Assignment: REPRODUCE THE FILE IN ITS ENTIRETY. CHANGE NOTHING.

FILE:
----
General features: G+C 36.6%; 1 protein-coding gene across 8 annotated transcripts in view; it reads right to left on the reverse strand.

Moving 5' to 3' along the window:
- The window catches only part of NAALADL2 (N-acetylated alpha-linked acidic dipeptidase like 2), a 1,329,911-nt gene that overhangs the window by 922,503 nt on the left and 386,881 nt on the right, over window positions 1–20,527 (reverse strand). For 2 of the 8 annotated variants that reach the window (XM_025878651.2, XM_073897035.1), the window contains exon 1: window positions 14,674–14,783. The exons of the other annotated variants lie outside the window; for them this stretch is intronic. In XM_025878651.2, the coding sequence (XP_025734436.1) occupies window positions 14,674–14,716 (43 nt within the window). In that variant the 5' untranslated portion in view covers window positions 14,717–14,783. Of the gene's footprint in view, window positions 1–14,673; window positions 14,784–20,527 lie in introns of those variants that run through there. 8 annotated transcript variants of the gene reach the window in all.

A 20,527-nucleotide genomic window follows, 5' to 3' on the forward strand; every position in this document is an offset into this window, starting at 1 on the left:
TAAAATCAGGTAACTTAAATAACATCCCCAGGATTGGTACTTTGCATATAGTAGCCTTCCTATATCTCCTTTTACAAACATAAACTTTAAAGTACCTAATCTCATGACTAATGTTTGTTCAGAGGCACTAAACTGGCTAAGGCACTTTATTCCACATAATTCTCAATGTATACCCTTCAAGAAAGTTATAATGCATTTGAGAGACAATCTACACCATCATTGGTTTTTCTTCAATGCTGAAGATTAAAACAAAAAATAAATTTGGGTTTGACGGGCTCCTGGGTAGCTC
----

General features: G+C 36.6%; 1 protein-coding gene across 8 annotated transcripts in view; it reads right to left on the reverse strand.

Moving 5' to 3' along the window:
- The window catches only part of NAALADL2 (N-acetylated alpha-linked acidic dipeptidase like 2), a 1,329,911-nt gene that overhangs the window by 922,503 nt on the left and 386,881 nt on the right, over window positions 1–20,527 (reverse strand). For 2 of the 8 annotated variants that reach the window (XM_025878651.2, XM_073897035.1), the window contains exon 1: window positions 14,674–14,783. The exons of the other annotated variants lie outside the window; for them this stretch is intronic. In XM_025878651.2, the coding sequence (XP_025734436.1) occupies window positions 14,674–14,716 (43 nt within the window). In that variant the 5' untranslated portion in view covers window positions 14,717–14,783. Of the gene's footprint in view, window positions 1–14,673; window positions 14,784–20,527 lie in introns of those variants that run through there. 8 annotated transcript variants of the gene reach the window in all.

A 20,527-nucleotide genomic window follows, 5' to 3' on the forward strand; every position in this document is an offset into this window, starting at 1 on the left:
TAAAATCAGGTAACTTAAATAACATCCCCAGGATTGGTACTTTGCATATAGTAGCCTTCCTATATCTCCTTTTACAAACATAAACTTTAAAGTACCTAATCTCATGACTAATGTTTGTTCAGAGGCACTAAACTGGCTAAGGCACTTTATTCCACATAATTCTCAATGTATACCCTTCAAGAAAGTTATAATGCATTTGAGAGACAATCTACACCATCATTGGTTTTTCTTCAATGCTGAAGATTAAAACAAAAAATAAATTTGGGTTTGACGGGCTCCTGGGTAGCTC